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Lebanese tourist jailed in Egypt for making sexual harassment claim

Mazbouh has lodged an appeal against the controversial decision [Getty]

Date of publication: 8 July, 2018

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Lebanese tourist Mona al-Mazbouh was sentenced to eight years in jail on Saturday, despite sexual harassment being a punishable offence in Egypt.

A Lebanese tourist who said she was sexually assaulted in Egypt was on Saturday jailed for eight years for "harming" its people, after she posted a video on social media.

Mona al-Mazbouh was arrested in late May at Cairo airport as she was preparing to leave Egypt.

Mazbouh had published a video on Facebook, which was widely shared, saying that she had been the victim of sexual harassment in the streets and accusing Egyptians of thievery and scams. 

"You deserve what Sisi is doing to you. I hope God sends you someone more oppressive than Sisi," she said, referring to strongman president Abdel Fattah al-Sisi.

Mazbouh also called Egypt a "son of a bitch country".

The allegations drew a strong reaction online, with some Egyptians calling for Mazbouh's arrest and lodging a complaint against her. 

Despite releasing a second video insisting she had not meant to insult the country as a whole, Mazbouh was found guilty by a Cairo court of "harming the Egyptian people". 

Initially she was sentenced to 11 years in prison, but that was amended within hours to eight years, the judicial source said.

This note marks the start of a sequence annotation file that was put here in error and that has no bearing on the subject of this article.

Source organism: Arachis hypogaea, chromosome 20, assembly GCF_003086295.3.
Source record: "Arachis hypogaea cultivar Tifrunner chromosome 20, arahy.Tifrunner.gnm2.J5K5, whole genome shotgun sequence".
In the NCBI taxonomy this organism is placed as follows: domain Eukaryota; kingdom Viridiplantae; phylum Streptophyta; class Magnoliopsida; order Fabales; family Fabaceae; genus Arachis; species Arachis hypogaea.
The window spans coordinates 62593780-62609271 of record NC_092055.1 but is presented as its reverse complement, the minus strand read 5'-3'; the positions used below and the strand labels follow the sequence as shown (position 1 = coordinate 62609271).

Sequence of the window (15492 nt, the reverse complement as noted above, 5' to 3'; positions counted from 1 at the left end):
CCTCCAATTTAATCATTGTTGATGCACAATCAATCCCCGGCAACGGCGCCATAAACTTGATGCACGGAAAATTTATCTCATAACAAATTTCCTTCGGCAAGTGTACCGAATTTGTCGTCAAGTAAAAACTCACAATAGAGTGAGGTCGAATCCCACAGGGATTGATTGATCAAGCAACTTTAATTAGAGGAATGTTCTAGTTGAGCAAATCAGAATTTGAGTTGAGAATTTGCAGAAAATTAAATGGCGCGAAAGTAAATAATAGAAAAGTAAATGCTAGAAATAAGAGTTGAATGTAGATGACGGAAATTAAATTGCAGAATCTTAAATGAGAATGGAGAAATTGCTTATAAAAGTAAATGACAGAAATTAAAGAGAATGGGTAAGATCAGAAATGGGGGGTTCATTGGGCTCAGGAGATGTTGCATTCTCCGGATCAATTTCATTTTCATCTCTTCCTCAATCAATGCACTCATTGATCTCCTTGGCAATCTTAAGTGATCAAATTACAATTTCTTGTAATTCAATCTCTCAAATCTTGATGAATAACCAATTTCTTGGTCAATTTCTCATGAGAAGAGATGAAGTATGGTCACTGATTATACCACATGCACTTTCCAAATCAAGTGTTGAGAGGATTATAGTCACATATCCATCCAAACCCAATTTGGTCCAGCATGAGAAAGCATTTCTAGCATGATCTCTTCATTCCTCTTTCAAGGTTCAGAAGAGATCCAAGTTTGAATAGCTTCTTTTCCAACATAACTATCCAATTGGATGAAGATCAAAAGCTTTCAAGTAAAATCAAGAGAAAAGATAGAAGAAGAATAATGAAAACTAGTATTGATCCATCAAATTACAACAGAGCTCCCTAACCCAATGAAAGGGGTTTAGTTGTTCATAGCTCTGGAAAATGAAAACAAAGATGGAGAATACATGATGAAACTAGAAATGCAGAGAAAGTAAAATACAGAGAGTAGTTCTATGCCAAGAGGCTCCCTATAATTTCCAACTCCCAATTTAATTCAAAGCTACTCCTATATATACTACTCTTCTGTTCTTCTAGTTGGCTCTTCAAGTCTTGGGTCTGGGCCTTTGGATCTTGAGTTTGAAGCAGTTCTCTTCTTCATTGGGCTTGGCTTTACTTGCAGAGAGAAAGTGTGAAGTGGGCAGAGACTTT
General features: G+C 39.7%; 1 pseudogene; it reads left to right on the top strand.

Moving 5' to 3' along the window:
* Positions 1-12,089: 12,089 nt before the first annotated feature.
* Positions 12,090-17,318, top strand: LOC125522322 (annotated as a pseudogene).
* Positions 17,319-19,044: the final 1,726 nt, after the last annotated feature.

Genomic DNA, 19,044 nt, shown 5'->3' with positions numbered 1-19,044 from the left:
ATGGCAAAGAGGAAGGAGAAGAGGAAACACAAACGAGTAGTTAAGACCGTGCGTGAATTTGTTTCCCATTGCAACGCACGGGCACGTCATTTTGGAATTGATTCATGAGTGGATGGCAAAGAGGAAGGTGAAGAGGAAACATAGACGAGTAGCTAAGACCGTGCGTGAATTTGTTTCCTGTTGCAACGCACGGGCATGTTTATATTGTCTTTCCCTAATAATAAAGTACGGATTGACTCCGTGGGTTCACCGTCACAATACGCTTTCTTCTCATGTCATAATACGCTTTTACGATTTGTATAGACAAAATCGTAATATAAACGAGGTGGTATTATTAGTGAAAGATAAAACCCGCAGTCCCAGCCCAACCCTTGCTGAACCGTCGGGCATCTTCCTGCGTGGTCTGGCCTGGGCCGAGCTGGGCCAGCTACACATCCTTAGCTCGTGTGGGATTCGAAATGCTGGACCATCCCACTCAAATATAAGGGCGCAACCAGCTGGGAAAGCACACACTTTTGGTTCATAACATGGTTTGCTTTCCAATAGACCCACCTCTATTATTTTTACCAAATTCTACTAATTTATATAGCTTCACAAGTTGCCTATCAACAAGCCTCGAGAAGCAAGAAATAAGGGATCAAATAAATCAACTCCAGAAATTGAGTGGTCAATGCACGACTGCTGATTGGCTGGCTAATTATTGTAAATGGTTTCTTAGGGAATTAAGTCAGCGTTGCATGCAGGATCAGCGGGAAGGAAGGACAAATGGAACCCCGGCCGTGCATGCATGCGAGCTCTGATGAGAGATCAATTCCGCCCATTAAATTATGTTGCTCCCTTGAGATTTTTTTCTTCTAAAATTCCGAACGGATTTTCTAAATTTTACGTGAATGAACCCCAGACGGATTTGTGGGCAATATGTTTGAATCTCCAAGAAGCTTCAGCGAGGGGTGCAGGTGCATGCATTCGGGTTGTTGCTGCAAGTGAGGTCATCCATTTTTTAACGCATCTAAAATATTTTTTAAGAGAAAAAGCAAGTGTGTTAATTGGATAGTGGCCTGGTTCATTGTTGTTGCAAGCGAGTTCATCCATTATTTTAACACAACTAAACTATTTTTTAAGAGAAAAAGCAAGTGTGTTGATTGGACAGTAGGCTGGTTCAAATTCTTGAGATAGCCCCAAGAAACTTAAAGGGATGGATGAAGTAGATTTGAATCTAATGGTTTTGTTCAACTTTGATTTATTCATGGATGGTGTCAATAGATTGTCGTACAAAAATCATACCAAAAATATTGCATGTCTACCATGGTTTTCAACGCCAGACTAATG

A lawyer for Mazbouh lodged an appeal against the verdict and a hearing will be held on 29 July, an official in the prosecutor's office said. 

Mazbouh's sentence comes a month after Egyptian police detained Amal Fathy, an activist who posted a video on social media criticising the government for not protecting women against sexual harassment. 

Fathy is being questioned on charges of incitement, publishing lies and misusing social media. 

According to a 2013 report by the UN Entity for Gender Equality and the Empowerment of Women, 99.3 per cent of Egyptian women have experienced sexual harassment.

Although sexual harassment is a punishable law in Egypt, authorities regularly detain people who publicly criticise the government.

Tens of thousands of Egyptians have been detained since the military ousted the democratically elected and Islamist president Mohammed Morsi in July 2013.

Sisi was reelected by a landside in presidential elections held in March that observers say was neither free nor fair. At least five major candidates were sidelined or jailed in the lead up to the 26-28 March vote.   

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